EMS is frequently called to motor vehicle collisions, and in many cases, injuries are minimal or non-existent. In some situations, particularly if a third-party called for the ambulance (such as a bystander), there may truly be no complaints of any kind, and it may be reasonable to go on your way, clearing out with the disposition that there’s no need for EMS (also referred to as a “police matter,” “good intent” or “unfounded call”). Likewise, first responders (fire or police) may clear you prior to arrival or as you arrive. However, if you do make patient contact, and there are complaints of any kind (such as the usual neck pain), these are patients, and they should sign a statement releasing you from liability if they don’t want to be transported. You never know who will later decide to sue somebody, so even for minor accidents, this is the smart approach, although it can become quickly tiresome when there are numerous patients. Minors typically cannot refuse care any more than they can explicitly consent to it, so a responsible adult will need to sign on their behalf.

When documenting, there should be a thorough record of the assessment performed, mechanism of injury, presence or absence of risk factors, and basic demographics (name, DOB, and contact information). History and medications are relevant, although allergies probably not, unless they’re pertinent to the complaint. A comprehensive exam may or may not be performed (assessing blood pressures, for instance, would help “buff” the chart for these patients, but the odds are negligible that it would reveal anything to change the decision-making process), but there should be an earnest search for injury, particularly in the head, spine, and associated nervous system, and all findings should be well-documented.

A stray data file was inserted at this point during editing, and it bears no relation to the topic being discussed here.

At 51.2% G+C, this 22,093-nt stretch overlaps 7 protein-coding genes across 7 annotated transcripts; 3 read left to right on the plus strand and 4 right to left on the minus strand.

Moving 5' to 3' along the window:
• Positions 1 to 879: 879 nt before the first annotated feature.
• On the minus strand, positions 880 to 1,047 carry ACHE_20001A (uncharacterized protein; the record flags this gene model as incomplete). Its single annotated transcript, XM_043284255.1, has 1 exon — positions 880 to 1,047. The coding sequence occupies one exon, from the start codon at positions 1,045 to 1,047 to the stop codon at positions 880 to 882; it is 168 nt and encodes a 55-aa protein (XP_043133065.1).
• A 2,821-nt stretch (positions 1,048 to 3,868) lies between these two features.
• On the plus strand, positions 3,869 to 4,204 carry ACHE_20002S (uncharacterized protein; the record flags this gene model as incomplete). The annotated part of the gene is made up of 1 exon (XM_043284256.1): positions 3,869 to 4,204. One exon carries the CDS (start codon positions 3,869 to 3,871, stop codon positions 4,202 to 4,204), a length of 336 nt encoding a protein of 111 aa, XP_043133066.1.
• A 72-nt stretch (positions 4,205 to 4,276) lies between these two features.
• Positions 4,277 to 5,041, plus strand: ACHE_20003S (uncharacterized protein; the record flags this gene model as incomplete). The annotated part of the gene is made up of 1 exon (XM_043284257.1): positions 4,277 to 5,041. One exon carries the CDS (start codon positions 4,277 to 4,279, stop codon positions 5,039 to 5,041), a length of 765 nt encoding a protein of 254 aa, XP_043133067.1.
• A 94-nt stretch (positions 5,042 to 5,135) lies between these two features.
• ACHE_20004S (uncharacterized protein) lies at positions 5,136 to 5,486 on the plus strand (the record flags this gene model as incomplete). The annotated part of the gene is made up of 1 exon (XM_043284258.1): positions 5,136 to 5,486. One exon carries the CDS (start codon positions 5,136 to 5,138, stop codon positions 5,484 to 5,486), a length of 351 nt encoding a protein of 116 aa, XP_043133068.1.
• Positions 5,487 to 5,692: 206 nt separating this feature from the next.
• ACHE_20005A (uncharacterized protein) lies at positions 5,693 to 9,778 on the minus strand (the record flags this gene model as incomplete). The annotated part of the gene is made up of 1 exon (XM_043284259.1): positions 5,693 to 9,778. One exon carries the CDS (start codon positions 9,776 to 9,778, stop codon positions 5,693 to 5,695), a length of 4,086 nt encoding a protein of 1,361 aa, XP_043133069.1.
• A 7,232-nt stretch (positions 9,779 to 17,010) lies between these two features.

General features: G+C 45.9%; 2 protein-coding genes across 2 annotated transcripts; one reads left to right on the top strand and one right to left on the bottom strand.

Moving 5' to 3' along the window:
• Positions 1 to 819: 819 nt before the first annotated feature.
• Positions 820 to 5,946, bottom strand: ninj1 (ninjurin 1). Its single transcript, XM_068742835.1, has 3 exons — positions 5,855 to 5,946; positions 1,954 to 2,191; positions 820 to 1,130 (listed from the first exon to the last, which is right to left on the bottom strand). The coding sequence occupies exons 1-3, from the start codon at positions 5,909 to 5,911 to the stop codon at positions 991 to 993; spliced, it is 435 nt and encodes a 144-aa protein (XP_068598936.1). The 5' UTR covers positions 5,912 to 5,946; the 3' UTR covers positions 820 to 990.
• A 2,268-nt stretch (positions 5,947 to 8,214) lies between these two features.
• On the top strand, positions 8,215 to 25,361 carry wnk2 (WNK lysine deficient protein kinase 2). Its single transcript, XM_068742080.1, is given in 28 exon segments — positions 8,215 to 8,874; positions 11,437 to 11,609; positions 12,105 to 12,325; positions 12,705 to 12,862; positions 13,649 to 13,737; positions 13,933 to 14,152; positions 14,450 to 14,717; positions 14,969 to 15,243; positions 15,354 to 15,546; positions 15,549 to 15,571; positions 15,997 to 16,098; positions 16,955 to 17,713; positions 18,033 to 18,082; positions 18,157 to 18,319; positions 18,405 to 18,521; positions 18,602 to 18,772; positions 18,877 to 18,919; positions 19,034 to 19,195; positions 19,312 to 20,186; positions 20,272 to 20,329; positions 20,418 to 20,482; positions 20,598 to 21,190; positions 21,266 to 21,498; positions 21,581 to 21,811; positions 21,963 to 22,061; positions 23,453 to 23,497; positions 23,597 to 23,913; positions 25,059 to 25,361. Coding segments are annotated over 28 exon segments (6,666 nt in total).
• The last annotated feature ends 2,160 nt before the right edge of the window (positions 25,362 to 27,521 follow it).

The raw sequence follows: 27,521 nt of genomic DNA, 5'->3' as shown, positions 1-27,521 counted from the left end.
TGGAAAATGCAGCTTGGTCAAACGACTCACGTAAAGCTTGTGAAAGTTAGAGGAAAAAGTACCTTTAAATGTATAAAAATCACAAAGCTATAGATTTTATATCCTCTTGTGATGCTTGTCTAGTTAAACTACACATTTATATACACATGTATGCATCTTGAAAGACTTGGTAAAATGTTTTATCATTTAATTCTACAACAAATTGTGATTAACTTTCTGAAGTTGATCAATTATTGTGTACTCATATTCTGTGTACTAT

1. Making sure there aren’t any other potential pts it seems like a fender bender. Depending on protocols it seems like a good time to reiterate possible outcomes for refusing transport, get some waivers signed and head back to post.

    Some things to think about: in any motor vehicle accident and many traumas cspine precautions are the golden rule especially for extractions. Our pts don’t seem to need it but depending where you are your superiors might read you the riot act for not getting them collared etc.
    MOI comes into play and it seems like there are few if any complications showing. One is always whiplash. It’s a real thing and can present days later. It’s best to tell the pt that if ANYTHING feels weird or wrong in the next few days to consult their doctor. Another factor is your seatbelt. It saves lives but its still just a strap pressed into your body during a collision. My main fear with this would be the young girl. If you notice bruising from the belt it represents a larger portion of internal bleeding in the pt and can be more complicated. Like with burns the surface area of bruises is another indicator for necessary treatment.
    20 yo. mom with an amputated toe and taking glucosamine is just weird to me but w/e.
    Unprofessional opinion: Go back to base and be real quiet and careful not to say how easy that one was because as soon as you do you’ll end up first on scene to a nun teaching orphans about puppy care when all of a sudden a boiler explodes and you and Steve end up working a code and doing the saddest triage ever.

Speak Your Mind